Nikkor 85mm f/1.8 G or 50mm f/1.8 g or 50mm f/14 g

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Dec 24, 2018
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I have a Nikon D5500 Dx camera, I would like to get some very sharp and clear portrait pictures.which among the following give me the best result I am also looking for the budget price.
1.Nikor 85 mm F/1.8 g
2.Nikor 50mm F/1.8 g
3.Nikor 50mmF/1.4g
I still can't distinguish 50mm F/1.8 g and F/1.4 g, which would be the best for me could
you please guide me from your experience?
 
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Nov 14, 2006
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What kind of portraits? Head and shoulders? full body?
Are you planning to shoot indoors? If so how much room do you have?
If you have a zoom lens that covers both 50 and 85 mm. see which length suits what you want to do.
 
Last edited:
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Feb 11, 2009
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Nebraska
All of the lenses on your list are sharp. I use the 1.8 primes and could not be more happy for my style of portraiture.
 
Joined
Dec 24, 2018
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What kind of portraits? Head and shoulders? full body?
Are you planning to shoot indoors? If so how much room do you have?
If you have a zoom lens that covers both 50 and 85 mm. see which length suits what you want to do.
for both, full body and shoulders,i am looking for very sharp pictures
 
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Ken
The 85 has a great reputation, especially in its latest version. But, it might be a bit long on a crop body camera, giving you a 127mm FOV in FF. The 50 might be easier if you are in tight quarters, and it is usually the most affordable of the bunch, but typically it does not garner the love that the 85 does from folks. I am not really sure what the 50 f/1.4 will offer you other than the extra 2/3rd's stop, and I do believe that lens needs to be stopped down a bit to be sharp. If you have the room, I would vote for the 85. Alternately, you could find a 60mm macro. That would give you a 90mm FOV in FF and the lens is quite sharp. That would be my preference for a DX sensor.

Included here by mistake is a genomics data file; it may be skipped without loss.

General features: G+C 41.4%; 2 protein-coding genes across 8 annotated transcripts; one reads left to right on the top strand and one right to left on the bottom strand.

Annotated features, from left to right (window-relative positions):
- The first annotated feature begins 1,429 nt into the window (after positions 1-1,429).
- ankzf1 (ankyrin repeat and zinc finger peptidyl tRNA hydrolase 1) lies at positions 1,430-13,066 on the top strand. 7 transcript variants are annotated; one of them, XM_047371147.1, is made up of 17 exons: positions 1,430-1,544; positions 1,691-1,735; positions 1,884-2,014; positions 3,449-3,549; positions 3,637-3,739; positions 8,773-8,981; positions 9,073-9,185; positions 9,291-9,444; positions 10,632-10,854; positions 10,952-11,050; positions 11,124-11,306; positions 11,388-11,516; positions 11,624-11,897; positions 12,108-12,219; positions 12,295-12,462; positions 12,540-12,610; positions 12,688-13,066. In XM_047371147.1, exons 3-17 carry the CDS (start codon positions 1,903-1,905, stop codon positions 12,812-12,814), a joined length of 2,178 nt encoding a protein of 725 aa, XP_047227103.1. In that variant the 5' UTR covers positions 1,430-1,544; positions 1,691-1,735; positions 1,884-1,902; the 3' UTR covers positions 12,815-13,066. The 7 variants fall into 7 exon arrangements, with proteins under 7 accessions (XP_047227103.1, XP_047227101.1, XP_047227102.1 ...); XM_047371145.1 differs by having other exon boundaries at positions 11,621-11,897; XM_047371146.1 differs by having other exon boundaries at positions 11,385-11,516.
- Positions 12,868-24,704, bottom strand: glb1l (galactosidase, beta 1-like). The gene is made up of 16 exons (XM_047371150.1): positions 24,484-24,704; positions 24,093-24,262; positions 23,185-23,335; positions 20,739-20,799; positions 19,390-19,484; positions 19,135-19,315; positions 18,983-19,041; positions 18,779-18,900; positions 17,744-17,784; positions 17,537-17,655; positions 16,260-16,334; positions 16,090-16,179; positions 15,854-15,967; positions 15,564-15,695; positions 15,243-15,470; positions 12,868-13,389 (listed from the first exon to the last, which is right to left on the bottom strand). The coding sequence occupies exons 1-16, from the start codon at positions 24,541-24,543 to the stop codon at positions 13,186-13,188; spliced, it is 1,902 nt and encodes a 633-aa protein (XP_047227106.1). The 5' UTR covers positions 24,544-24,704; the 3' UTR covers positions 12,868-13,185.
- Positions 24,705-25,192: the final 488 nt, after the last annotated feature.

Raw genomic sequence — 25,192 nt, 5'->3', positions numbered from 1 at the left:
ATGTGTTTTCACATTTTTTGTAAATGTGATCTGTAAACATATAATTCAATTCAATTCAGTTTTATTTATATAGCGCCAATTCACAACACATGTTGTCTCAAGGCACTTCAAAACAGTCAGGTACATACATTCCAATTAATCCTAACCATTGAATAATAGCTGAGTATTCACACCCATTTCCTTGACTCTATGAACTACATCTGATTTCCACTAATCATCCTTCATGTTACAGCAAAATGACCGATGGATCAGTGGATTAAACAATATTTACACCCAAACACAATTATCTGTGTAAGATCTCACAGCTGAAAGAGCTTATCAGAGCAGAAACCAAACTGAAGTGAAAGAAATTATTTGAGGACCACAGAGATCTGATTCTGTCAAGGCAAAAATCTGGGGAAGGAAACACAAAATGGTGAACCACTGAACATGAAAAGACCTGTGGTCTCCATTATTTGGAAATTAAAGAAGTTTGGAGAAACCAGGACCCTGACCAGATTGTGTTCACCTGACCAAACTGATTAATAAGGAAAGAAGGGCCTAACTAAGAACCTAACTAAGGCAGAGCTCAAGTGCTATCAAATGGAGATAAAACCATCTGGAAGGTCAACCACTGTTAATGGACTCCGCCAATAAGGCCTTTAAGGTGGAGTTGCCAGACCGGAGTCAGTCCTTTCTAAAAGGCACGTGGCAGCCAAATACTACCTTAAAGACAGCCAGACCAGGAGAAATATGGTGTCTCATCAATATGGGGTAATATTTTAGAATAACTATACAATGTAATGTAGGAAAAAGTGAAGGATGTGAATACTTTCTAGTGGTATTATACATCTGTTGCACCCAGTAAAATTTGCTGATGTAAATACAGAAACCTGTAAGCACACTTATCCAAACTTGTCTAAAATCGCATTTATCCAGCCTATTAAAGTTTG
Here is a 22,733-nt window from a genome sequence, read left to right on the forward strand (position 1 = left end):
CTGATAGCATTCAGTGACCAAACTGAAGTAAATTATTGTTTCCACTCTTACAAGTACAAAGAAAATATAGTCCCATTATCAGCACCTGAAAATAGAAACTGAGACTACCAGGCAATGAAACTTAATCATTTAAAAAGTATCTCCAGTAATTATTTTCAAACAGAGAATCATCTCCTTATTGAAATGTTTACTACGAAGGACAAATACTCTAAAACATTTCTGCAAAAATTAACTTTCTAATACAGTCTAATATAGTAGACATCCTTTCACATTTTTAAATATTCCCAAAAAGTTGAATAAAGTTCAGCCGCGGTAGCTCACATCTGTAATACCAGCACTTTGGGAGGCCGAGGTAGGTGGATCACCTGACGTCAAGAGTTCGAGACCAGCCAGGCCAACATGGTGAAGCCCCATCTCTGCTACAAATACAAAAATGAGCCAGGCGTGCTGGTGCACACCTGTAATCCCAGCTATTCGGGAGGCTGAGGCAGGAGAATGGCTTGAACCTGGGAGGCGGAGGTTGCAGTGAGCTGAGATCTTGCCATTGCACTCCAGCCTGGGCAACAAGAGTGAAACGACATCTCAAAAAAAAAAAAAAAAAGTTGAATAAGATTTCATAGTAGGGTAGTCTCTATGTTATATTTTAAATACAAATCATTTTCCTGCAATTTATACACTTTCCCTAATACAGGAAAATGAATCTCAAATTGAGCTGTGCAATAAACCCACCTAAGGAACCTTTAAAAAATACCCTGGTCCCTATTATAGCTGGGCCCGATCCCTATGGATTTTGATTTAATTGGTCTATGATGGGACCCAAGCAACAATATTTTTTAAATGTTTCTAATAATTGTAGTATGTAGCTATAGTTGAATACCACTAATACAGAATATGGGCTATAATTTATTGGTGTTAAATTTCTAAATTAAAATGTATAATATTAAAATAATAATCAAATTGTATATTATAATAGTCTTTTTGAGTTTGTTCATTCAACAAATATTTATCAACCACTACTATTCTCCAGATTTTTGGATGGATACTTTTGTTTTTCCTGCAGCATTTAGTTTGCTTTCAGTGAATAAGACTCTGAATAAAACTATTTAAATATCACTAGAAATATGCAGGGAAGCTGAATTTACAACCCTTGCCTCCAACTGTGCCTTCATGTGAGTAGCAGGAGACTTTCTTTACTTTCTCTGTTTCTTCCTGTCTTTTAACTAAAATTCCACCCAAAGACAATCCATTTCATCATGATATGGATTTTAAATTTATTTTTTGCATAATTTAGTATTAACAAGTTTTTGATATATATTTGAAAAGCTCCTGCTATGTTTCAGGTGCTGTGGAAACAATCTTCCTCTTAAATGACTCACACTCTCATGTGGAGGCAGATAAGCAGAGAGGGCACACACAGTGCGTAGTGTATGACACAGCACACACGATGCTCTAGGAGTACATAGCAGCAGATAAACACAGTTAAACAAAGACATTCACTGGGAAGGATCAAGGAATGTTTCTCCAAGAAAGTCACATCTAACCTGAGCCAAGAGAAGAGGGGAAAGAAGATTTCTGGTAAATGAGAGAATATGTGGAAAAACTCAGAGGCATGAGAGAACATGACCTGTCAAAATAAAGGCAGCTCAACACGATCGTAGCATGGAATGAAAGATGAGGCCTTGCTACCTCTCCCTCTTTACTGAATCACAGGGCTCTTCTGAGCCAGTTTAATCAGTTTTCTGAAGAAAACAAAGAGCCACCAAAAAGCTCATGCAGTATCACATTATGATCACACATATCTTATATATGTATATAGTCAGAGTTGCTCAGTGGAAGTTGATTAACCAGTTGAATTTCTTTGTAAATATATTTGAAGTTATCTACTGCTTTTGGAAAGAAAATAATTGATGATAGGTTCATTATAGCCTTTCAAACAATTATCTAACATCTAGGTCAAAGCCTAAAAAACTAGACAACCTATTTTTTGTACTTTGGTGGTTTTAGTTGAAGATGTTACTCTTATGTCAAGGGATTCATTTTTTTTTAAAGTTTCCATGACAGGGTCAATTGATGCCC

Good luck,

--Ken
 
Joined
Dec 24, 2018
Messages
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The 85 has a great reputation, especially in its latest version. But, it might be a bit long on a crop body camera, giving you a 127mm FOV in FF. The 50 might be easier if you are in tight quarters, and it is usually the most affordable of the bunch, but typically it does not garner the love that the 85 does from folks. I am not really sure what the 50 f/1.4 will offer you other than the extra 2/3rd's stop, and I do believe that lens needs to be stopped down a bit to be sharp. If you have the room, I would vote for the 85. Alternately, you could find a 60mm macro. That would give you a 90mm FOV in FF and the lens is quite sharp. That would be my preference for a DX sensor.

Good luck,

--Ken
Thank you
 
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Dec 20, 2018
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Los Angeles de Tilarán
I have an 85 1.4 Sigma (cheap now since the new one came out), it is fantastic for all sorts of protraits. Sometimes I crop only the center using it at 30x20 ,which corresponds to 105.
It is a not so expensive alternative, paid about 500 USD myself for a near new one.

50mm is sometimes a bit close, in my opinion. I love my 55 1.2 but hardly use it for classic portraits.
 
Joined
Dec 24, 2018
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I have an 85 1.4 Sigma (cheap now since the new one came out), it is fantastic for all sorts of protraits. Sometimes I crop only the center using it at 30x20 ,which corresponds to 105.
It is a not so expensive alternative, paid about 500 USD myself for a near new one.

50mm is sometimes a bit close, in my opinion. I love my 55 1.2 but hardly use it for classic portraits.
Thank you so much..helpful
 
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The 50mm f/1.4 has pretty dreadful longitudinal CA when used below f/4 although, fortunately, ACR can clean-up the CA quite effectively.
I very seldom use my 50mm however and make more use of high ISO with slower lenses instead.
I have never owned the 50mm f/1.8 so can't comment on it.
 
Joined
Dec 24, 2018
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The 50mm f/1.4 has pretty dreadful longitudinal CA when used below f/4 although, fortunately, ACR can clean-up the CA quite effectively.
I very seldom use my 50mm however and make more use of high ISO with slower lenses instead.
I have never owned the 50mm f/1.8 so can't comment on it.
Thank you so much
 
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